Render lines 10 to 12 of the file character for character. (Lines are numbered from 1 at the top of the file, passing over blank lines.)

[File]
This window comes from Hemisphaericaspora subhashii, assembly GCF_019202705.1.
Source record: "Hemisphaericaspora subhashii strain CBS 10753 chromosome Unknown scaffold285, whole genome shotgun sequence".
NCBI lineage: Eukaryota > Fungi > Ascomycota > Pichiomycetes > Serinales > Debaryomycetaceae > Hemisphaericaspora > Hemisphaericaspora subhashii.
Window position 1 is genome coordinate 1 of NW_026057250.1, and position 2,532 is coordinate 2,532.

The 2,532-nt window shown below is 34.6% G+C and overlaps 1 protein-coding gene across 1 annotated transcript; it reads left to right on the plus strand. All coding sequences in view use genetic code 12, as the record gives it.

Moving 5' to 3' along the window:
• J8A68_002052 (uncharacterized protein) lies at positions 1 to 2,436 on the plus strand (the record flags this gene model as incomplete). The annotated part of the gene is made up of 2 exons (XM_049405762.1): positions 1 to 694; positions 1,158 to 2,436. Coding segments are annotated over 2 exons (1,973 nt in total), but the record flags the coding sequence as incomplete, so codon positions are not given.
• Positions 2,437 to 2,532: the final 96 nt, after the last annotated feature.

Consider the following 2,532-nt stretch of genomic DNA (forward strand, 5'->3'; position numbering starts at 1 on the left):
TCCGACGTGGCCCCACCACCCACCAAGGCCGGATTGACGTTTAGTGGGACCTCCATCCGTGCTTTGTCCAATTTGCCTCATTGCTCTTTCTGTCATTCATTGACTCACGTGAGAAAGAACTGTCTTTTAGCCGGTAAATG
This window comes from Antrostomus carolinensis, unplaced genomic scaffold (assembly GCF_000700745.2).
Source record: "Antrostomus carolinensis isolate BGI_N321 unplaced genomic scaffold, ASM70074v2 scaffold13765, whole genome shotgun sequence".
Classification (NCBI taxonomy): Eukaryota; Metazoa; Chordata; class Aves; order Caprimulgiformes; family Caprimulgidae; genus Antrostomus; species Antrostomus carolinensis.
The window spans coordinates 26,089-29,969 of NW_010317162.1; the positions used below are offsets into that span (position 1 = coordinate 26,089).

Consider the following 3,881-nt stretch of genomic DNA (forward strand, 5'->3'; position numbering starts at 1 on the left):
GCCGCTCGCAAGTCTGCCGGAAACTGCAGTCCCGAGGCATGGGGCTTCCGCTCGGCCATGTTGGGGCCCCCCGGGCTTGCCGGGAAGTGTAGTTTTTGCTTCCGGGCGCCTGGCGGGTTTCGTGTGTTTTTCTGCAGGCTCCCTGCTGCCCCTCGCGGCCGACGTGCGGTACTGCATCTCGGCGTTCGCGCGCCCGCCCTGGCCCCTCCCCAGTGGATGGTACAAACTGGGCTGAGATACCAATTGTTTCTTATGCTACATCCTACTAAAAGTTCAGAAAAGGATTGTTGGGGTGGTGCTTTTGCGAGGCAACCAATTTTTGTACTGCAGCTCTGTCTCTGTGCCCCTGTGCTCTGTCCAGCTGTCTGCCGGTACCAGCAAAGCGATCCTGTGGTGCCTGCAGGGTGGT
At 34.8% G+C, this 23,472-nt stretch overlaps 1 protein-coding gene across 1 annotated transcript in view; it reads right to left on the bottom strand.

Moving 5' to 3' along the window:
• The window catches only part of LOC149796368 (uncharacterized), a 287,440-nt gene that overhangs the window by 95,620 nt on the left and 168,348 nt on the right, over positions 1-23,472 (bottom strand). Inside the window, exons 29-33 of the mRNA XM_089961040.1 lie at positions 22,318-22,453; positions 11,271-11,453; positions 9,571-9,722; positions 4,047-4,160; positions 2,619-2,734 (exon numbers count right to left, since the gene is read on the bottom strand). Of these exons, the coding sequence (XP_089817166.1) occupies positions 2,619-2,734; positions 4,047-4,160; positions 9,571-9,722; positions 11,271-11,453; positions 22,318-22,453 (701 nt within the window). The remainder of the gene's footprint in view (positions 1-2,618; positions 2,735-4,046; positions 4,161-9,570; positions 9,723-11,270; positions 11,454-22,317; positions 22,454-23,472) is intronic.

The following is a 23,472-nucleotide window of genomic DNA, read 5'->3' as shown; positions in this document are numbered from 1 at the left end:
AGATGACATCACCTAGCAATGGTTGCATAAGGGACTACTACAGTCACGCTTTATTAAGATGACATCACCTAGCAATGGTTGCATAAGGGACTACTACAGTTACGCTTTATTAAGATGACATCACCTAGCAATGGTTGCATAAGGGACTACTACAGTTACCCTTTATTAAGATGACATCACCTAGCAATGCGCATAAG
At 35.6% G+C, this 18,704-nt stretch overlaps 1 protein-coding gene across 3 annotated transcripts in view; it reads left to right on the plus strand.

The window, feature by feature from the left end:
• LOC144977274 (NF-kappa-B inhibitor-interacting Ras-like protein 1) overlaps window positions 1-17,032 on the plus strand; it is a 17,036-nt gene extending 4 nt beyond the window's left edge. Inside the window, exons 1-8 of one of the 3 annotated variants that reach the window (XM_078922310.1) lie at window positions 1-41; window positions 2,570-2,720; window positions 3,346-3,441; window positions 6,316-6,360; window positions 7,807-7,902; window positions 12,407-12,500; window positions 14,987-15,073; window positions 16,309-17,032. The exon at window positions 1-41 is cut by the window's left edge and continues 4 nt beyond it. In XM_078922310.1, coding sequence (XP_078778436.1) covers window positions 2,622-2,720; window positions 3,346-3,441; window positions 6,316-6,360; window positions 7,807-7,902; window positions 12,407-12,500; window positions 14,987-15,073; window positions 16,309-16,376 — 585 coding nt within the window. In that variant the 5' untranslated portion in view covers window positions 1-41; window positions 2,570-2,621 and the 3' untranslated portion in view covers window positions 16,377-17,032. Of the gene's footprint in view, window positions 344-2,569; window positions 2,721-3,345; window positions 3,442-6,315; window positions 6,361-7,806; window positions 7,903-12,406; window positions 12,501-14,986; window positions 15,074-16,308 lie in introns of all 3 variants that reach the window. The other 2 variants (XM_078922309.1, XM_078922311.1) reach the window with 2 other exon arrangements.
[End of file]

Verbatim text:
TCCGACGTGGCCCCACCACCCACCAAGGCCGGATTGACGTTTAGTGGGACCTCCATCCGTGCTTTGTCCAATTTGCCTCATTGCTCTTTCTGTCATTCATTGACTCACGTGAGAAAGAACTGTCTTTTAGCCGGTAAATG
This window comes from Antrostomus carolinensis, unplaced genomic scaffold (assembly GCF_000700745.2).
Source record: "Antrostomus carolinensis isolate BGI_N321 unplaced genomic scaffold, ASM70074v2 scaffold13765, whole genome shotgun sequence".